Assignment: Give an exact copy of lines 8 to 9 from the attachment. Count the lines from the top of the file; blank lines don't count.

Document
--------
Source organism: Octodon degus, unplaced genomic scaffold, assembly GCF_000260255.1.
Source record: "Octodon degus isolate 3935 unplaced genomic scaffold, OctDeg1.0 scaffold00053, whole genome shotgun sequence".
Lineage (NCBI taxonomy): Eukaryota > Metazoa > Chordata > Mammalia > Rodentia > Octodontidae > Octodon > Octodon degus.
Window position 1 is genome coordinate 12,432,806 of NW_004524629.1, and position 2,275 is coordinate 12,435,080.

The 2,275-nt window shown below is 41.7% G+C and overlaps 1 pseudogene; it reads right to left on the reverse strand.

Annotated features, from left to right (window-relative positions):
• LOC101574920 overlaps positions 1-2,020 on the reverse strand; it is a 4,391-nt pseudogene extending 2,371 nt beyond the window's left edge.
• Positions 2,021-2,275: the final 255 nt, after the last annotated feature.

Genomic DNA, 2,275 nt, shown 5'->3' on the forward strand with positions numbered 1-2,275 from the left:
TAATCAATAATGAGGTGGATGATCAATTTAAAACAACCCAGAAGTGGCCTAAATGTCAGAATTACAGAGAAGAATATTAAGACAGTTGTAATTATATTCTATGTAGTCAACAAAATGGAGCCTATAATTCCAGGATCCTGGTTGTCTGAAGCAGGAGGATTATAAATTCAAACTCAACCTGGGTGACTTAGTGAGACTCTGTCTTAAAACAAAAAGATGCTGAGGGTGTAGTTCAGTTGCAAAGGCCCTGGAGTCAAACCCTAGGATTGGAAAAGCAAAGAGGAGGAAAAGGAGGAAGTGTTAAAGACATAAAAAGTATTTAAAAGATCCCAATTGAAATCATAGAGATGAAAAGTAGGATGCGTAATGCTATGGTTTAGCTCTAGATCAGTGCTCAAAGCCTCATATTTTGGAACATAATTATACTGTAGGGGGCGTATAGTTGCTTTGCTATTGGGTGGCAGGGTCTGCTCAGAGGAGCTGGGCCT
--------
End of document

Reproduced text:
• Positions 2,021-2,275: the final 255 nt, after the last annotated feature.

Genomic DNA, 2,275 nt, shown 5'->3' on the forward strand with positions numbered 1-2,275 from the left: